The currency type for all discussion can be assumed to always and ONLY store the 4 values after the decimal point (so yes, it always stores the 4 values).

At the end of the day, the currency type choice is really important for accounting values, since you not get rounding errors.

And I often do use currency if I need a number that only going to have say 1 or 2 decimal points. And of course the $ is not stored in the table. So like a date has an “internal” value, you are free to display that date value in any format you like, and it not related to “internal” value. You can even display date values as text like “Saturday April 14, 2014”. So you not saving “Saturday” in the table.

Same goes for currency – the “$” only appears as a result of formatting for external view – internal it always the number + 4 decimal place numbers.

You can disable the default “$” on forms, reports etc. if you set the formatting for the given control.

In your case, it likely a non-issue. However, if adding up values and having some rounding issues for you given scenario, then currency still a good choice.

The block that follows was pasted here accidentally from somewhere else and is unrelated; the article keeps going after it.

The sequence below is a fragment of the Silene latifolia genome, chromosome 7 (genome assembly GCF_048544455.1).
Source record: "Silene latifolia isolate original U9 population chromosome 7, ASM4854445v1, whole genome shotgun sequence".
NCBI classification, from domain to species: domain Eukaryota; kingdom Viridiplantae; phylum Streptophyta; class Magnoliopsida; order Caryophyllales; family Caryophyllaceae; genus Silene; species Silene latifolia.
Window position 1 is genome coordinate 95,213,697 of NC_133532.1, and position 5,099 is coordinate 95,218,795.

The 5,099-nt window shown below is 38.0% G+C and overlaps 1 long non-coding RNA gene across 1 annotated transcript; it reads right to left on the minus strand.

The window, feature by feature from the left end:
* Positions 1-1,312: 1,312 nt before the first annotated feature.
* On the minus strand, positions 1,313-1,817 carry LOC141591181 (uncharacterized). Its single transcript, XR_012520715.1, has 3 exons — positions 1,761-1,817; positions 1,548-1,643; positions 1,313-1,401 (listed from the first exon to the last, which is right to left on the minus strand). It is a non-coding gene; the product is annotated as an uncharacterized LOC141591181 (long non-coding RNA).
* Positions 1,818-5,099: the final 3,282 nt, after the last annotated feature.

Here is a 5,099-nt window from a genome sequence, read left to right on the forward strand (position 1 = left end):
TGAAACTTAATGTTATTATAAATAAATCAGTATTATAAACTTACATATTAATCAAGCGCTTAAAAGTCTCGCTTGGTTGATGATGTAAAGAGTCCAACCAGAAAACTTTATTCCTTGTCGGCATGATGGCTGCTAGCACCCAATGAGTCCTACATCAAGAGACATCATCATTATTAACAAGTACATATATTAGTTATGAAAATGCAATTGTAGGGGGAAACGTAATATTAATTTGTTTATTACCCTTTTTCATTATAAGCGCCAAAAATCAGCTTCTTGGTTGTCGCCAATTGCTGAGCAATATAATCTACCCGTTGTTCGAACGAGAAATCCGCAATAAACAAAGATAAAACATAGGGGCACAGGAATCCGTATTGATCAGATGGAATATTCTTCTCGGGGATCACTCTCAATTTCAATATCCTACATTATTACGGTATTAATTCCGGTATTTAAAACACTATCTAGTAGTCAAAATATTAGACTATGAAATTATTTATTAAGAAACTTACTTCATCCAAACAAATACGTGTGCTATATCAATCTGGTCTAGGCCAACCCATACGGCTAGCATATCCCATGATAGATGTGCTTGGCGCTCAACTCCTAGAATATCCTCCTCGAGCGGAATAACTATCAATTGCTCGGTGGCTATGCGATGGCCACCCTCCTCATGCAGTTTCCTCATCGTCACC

I don’t think I would go to all the trouble to change a whole bunch of existing columns in a table until such time you are being bitten by some rounding issues.

Regards,
Albert D. Kallal (Access MVP, 2003-2017)
Edmonton, Alberta Canada
kallal@msn.com
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LagoDavid
post Apr 14 2018, 08:49 PM
Post#6



Posts: 349
Joined: 12-October 03
From: Texas


thank you all, I have a much better understanding now.

Looks like for my situation, it is the proverbial much ado about nothing. Not sure exactly what I will do now. There are only a few table fields impacted, so I may go ahead and change just to prevent any potential rounding issues.

Again, thank you for taking the time to explain the bases for your own decisions.